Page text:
Real-time transient stability assessment in power system based on improved SVM
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Abstract
Due to the strict requirements of extremely high accuracy and fast computational speed, real-time transient stability assessment (TSA) has always been a tough problem in power system analysis. Fortunately, the development of artificial intelligence and big data technologies provide the new prospective methods to this issue, and there have been some successful trials on using intelligent method, such as support vector machine (SVM) method. However, the traditional SVM method cannot avoid false classification, and the interpretability of the results needs to be strengthened and clear. This paper proposes a new strategy to solve the shortcomings of traditional SVM, which can improve the interpretability of results, and avoid the problem of false alarms and missed alarms. In this strategy, two improved SVMs, which are called aggressive support vector machine (ASVM) and conservative support vector machine (CSVM), are proposed to improve the accuracy of the classification. And two improved SVMs can ensure the stability or instability of the power system in most cases. For the small amount of cases with undetermined stability, a new concept of grey region (GR) is built to measure the uncertainty of the results, and GR can assessment the instable probability of the power system. Cases studies on IEEE 39-bus system and realistic provincial power grid illustrate the effectiveness and practicability of the proposed strategy.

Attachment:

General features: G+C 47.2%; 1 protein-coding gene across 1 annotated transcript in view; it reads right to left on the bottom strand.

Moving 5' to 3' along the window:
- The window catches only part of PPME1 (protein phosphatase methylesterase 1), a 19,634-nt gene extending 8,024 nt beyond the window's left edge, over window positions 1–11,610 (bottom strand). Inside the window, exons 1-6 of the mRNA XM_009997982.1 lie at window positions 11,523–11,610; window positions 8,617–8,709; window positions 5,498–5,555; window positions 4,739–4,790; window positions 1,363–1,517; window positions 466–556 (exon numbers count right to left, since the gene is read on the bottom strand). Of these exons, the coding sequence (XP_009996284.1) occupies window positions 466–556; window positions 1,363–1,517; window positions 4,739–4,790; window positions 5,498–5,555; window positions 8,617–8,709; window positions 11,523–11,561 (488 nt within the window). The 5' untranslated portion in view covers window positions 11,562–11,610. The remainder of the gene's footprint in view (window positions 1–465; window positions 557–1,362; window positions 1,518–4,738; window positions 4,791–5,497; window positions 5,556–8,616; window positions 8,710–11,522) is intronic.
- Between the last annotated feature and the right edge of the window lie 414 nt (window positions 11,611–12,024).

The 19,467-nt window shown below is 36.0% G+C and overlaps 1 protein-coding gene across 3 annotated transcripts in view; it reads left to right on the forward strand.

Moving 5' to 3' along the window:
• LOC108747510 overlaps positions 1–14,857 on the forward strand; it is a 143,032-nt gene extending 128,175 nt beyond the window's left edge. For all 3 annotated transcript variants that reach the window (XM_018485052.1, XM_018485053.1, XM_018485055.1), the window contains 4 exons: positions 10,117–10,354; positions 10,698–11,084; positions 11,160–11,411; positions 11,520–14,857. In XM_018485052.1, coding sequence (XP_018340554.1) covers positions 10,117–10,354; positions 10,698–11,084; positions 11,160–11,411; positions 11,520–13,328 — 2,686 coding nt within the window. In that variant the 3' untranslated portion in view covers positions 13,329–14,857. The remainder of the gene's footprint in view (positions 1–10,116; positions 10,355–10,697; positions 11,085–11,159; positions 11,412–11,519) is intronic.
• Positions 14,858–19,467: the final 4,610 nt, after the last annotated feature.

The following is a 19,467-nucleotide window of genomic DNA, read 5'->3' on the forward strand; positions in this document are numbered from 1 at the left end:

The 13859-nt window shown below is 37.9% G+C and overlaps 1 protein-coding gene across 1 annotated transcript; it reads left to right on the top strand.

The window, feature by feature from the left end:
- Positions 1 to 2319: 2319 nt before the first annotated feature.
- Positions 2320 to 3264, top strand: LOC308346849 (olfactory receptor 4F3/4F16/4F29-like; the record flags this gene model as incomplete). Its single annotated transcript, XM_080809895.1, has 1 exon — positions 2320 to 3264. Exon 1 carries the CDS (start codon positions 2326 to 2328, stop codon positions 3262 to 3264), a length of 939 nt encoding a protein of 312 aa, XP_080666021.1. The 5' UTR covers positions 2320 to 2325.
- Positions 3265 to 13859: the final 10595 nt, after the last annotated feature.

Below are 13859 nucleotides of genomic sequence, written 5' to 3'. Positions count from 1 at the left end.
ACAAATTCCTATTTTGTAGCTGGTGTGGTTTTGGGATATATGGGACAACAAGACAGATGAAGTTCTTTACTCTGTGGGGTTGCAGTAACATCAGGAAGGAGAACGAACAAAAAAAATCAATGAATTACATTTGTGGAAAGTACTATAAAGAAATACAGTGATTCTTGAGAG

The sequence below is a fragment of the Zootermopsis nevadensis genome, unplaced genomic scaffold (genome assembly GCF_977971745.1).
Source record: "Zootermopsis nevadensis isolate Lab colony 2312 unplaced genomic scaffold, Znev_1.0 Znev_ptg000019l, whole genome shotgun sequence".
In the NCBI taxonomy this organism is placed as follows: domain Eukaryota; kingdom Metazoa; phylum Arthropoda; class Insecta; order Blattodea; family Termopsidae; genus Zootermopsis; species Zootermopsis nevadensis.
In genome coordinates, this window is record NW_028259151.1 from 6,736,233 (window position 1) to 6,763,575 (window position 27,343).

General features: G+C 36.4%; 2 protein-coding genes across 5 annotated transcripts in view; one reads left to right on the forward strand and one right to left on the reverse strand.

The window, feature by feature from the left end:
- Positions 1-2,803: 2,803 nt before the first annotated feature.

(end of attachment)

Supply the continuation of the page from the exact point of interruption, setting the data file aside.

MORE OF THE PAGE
Keywords
Power system Transient stability assessment (TSA) Intelligent method Support vector machine Grey region1 Introduction